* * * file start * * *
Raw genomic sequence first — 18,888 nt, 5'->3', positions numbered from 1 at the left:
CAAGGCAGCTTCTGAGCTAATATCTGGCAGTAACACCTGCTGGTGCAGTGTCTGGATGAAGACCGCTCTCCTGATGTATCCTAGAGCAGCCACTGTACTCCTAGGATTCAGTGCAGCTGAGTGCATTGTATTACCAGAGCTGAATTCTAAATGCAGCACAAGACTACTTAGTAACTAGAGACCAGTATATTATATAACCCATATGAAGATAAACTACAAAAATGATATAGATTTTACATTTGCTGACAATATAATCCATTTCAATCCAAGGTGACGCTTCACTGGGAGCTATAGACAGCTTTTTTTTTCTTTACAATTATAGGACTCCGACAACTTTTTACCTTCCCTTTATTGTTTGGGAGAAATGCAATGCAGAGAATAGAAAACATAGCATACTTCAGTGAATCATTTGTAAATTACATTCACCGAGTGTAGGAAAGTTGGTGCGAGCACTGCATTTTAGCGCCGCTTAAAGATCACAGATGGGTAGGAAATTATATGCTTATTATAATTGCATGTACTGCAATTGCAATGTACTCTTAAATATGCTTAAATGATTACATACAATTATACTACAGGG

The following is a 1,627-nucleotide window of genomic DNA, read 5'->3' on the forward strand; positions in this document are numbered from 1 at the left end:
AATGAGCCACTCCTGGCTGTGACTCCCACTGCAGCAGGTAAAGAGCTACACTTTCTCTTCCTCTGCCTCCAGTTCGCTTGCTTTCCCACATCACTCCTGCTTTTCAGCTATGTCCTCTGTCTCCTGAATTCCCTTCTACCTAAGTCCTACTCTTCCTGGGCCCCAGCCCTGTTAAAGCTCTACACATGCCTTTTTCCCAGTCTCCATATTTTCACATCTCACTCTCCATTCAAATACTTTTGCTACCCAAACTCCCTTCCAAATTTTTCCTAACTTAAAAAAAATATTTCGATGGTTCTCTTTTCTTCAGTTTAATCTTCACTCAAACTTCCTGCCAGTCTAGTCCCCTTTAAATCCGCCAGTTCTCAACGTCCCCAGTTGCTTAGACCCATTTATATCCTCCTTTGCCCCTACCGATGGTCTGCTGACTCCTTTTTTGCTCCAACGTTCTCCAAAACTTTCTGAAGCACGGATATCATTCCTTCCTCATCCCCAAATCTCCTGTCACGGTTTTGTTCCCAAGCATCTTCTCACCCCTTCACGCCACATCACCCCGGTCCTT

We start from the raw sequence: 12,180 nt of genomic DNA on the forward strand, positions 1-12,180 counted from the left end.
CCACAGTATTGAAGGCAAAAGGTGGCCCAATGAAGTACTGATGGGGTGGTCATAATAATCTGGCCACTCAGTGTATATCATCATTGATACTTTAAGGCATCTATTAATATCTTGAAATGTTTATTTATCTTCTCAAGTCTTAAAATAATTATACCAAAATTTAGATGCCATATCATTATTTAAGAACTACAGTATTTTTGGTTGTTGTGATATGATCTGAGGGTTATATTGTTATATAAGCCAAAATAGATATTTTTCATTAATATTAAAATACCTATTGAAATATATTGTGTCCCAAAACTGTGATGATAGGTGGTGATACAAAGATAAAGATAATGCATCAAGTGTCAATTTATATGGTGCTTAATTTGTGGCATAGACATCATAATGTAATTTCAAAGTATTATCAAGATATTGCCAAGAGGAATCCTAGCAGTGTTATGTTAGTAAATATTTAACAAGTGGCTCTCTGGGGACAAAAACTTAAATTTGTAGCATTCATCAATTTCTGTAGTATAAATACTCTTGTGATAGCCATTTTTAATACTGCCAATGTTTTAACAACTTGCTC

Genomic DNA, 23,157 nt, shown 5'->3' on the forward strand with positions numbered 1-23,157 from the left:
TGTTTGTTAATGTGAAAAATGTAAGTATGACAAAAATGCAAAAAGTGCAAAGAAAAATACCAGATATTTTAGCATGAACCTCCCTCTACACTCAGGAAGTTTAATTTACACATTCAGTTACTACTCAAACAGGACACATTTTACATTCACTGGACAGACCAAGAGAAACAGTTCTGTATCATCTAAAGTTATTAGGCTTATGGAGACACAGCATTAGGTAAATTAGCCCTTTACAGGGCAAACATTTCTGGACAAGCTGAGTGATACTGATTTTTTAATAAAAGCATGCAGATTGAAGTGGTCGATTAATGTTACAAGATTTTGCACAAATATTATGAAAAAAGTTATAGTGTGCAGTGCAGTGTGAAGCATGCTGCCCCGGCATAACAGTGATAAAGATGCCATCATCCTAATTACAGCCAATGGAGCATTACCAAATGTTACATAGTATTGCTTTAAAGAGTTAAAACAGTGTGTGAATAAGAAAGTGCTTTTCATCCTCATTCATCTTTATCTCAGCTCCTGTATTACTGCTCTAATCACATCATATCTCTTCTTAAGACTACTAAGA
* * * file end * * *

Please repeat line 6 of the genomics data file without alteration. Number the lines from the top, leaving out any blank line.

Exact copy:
CCACAGTATTGAAGGCAAAAGGTGGCCCAATGAAGTACTGATGGGGTGGTCATAATAATCTGGCCACTCAGTGTATATCATCATTGATACTTTAAGGCATCTATTAATATCTTGAAATGTTTATTTATCTTCTCAAGTCTTAAAATAATTATACCAAAATTTAGATGCCATATCATTATTTAAGAACTACAGTATTTTTGGTTGTTGTGATATGATCTGAGGGTTATATTGTTATATAAGCCAAAATAGATATTTTTCATTAATATTAAAATACCTATTGAAATATATTGTGTCCCAAAACTGTGATGATAGGTGGTGATACAAAGATAAAGATAATGCATCAAGTGTCAATTTATATGGTGCTTAATTTGTGGCATAGACATCATAATGTAATTTCAAAGTATTATCAAGATATTGCCAAGAGGAATCCTAGCAGTGTTATGTTAGTAAATATTTAACAAGTGGCTCTCTGGGGACAAAAACTTAAATTTGTAGCATTCATCAATTTCTGTAGTATAAATACTCTTGTGATAGCCATTTTTAATACTGCCAATGTTTTAACAACTTGCTC